Reel American HistoryHistory on trial Main Page

AboutFilmsFor StudentsFor TeachersBibliographyResources

Films >> Good Night, and Good Luck (2005) >>

We will not walk in fear of one another.

View the trailer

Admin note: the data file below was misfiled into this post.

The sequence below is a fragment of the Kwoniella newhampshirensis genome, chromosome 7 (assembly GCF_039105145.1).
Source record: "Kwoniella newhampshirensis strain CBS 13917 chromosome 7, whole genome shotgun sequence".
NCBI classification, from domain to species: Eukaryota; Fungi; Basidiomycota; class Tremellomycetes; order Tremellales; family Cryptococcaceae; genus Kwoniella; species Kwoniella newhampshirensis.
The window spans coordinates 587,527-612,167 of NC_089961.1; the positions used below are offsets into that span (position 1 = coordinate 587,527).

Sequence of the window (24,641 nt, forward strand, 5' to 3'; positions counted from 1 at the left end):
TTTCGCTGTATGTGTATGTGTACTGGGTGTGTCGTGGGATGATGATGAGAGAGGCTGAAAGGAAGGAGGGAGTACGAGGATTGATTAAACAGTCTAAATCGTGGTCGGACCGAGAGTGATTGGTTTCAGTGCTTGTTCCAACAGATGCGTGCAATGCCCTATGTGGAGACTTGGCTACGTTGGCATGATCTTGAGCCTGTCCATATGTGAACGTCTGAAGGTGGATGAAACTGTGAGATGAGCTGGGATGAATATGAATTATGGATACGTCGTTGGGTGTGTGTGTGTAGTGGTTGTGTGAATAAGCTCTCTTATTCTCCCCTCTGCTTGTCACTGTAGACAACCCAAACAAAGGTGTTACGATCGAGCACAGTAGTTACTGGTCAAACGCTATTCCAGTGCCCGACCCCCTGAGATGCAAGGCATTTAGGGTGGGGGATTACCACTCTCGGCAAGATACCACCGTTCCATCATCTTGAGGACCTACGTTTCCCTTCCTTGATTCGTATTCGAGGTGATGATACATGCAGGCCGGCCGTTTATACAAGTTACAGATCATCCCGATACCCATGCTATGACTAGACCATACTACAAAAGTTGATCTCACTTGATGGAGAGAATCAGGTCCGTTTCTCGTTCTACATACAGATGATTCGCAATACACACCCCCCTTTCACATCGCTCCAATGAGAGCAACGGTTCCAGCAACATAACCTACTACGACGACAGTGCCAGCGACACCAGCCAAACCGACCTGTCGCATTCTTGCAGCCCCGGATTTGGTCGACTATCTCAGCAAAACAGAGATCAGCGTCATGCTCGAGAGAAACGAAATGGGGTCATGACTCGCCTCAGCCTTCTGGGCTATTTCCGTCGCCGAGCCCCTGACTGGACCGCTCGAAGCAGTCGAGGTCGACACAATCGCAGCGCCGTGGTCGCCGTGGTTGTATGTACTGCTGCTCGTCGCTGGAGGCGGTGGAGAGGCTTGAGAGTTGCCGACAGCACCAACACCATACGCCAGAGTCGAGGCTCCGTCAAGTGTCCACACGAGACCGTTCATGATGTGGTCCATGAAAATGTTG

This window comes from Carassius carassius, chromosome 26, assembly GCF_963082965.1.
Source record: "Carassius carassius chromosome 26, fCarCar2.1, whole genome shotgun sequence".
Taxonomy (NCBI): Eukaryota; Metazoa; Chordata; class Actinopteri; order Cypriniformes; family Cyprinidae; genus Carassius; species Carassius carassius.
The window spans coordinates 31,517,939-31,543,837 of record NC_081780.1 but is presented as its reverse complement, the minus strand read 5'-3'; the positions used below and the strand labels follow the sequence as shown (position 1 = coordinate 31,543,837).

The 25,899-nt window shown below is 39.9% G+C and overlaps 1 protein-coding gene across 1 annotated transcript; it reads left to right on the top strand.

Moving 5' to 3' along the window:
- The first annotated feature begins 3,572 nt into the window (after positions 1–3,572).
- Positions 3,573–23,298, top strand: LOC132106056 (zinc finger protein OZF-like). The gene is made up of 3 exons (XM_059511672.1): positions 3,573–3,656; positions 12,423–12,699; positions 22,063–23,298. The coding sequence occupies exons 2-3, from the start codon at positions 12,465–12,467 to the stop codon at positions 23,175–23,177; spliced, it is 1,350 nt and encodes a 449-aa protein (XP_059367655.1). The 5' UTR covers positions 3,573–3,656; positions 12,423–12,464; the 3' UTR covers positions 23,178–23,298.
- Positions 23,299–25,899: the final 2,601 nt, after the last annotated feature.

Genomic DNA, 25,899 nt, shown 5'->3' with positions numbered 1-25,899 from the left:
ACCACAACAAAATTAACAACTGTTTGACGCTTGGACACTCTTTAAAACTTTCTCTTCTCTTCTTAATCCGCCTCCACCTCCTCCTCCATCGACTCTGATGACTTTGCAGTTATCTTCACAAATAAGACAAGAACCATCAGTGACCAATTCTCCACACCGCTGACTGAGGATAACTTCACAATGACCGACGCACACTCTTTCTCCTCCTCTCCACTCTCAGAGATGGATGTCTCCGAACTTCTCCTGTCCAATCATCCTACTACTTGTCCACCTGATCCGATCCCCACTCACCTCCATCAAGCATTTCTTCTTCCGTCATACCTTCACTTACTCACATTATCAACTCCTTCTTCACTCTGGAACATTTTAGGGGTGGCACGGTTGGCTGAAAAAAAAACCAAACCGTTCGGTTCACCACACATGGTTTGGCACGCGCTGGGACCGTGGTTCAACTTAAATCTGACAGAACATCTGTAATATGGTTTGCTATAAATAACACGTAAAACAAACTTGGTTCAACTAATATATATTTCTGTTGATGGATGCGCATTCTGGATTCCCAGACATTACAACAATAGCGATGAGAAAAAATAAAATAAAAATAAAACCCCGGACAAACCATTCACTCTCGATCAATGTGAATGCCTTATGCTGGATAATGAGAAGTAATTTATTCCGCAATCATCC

Based on real-life CBS news reporter Edward R. Murrow, Good Night, and Good Luck focuses on the rampant McCarthyism that plagued the US in the 1950s. Co-written and directed by George Clooney, the film takes the audience back into the black-and-white television of the ‘50s and follows Murrow as he makes the choices of his career to end his neutral broadcasting and take a stand against Senator Joseph McCarthy’s Communist witch-hunt. Murrow (played by David Strathairn) and his producer and friend Fred Friendly (played by George Clooney) decide to take nationally public a controversial story regarding the firing of an Air Force Lieutenant suspected of Communist leanings. Although Senator McCarthy wasn’t directly involved, both Murrow and Friendly reported that the Lieutenant’s trial was a result of McCarthy’s fear and disregard for American civil liberties. CBS’s reputation floundered, yet Murrow kept pushing the envelope. He asserted that McCarthy’s tactics were in no way acceptable and that he should be publicly criticized, which he did on his news show, See it Now, on March 9, 1954. In response, McCarthy lashed out at Murrow for his “slander” and pronounced him a Communist. Murrow expected as much, for he maintained that McCarthy determined all those who dissented from him or the government members of the Communist Party. Despite the pressures Murrow’s reporting placed on CBS, he directly influenced the Senate’s decision to investigate McCarthy, and, later, his brilliance and bravery were commended and awarded.